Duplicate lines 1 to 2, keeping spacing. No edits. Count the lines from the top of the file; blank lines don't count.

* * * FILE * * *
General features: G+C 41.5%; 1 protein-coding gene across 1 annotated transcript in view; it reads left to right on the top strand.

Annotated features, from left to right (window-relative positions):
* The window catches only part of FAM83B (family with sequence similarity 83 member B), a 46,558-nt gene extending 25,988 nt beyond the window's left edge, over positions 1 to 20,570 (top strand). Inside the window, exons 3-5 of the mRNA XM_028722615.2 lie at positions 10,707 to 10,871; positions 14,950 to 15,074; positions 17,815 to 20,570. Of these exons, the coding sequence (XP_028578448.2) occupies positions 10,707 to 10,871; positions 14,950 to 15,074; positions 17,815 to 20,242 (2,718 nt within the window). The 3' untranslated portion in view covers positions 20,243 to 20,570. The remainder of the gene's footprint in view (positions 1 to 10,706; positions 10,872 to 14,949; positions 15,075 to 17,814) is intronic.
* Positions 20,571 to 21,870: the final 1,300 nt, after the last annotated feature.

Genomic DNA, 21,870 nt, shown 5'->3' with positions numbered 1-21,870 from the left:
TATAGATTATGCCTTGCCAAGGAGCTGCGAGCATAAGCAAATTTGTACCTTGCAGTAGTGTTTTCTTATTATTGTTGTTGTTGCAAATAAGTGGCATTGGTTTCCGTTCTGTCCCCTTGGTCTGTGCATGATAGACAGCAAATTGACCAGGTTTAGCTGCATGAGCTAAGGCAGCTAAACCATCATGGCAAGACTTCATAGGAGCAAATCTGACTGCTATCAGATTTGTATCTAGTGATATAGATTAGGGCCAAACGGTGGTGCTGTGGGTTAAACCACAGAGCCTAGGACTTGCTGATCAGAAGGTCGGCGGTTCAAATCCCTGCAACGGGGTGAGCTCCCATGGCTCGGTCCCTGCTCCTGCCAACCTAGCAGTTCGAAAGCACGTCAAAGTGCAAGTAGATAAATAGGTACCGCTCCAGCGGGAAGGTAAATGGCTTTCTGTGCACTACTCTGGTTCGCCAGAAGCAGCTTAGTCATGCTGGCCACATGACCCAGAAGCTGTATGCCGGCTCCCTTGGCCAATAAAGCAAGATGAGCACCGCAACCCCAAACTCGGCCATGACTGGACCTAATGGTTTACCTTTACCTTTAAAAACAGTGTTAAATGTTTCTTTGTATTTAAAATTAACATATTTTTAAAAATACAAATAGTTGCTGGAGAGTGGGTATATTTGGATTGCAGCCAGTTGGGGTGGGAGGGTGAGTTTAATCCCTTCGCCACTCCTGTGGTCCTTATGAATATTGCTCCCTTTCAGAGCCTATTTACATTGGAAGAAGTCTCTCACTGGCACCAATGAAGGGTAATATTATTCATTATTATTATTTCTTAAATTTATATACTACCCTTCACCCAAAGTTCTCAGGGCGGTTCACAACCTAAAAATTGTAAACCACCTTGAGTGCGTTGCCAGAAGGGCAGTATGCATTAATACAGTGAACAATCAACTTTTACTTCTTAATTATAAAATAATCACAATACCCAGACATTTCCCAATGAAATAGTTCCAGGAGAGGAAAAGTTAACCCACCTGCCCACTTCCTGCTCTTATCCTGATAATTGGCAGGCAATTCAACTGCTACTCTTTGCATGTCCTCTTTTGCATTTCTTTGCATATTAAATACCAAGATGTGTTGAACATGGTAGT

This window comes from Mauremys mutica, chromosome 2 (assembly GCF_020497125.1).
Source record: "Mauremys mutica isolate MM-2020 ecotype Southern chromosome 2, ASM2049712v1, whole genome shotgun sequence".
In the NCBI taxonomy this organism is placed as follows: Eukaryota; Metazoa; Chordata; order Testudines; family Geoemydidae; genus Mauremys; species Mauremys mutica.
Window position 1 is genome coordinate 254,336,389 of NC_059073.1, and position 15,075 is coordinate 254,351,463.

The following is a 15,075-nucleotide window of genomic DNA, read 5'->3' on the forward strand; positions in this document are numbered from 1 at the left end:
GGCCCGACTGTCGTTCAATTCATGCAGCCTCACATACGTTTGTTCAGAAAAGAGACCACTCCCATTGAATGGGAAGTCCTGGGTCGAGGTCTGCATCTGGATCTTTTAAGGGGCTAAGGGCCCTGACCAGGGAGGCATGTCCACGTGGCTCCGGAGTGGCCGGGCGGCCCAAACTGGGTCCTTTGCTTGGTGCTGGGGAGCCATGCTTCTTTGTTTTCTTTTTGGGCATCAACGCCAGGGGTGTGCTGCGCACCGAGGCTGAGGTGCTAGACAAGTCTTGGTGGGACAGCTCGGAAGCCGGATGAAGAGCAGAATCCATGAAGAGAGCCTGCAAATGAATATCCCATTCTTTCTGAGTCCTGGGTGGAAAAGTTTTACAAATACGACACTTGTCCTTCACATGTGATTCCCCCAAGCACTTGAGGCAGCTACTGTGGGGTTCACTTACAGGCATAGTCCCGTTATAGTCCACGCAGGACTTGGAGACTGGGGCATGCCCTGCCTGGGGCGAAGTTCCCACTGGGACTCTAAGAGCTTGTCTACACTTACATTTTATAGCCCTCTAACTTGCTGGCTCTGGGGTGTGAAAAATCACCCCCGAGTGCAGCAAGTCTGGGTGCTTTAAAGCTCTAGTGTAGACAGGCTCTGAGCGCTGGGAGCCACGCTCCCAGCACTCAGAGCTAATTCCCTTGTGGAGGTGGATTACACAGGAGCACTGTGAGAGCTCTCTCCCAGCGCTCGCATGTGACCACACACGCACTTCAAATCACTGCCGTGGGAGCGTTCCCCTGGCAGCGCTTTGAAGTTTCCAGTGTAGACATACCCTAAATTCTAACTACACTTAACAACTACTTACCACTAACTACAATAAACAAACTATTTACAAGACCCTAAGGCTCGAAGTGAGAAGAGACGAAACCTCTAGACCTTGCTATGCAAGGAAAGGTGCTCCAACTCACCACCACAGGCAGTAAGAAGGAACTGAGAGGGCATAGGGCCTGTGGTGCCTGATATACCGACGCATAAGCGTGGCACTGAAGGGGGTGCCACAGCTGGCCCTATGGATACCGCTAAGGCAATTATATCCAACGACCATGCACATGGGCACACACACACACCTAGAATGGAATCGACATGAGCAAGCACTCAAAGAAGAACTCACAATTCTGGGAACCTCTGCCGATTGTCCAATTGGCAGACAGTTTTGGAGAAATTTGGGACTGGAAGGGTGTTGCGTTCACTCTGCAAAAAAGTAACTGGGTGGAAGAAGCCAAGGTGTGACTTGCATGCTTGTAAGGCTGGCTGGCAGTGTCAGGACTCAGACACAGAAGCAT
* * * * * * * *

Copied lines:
General features: G+C 41.5%; 1 protein-coding gene across 1 annotated transcript in view; it reads left to right on the top strand.

Annotated features, from left to right (window-relative positions):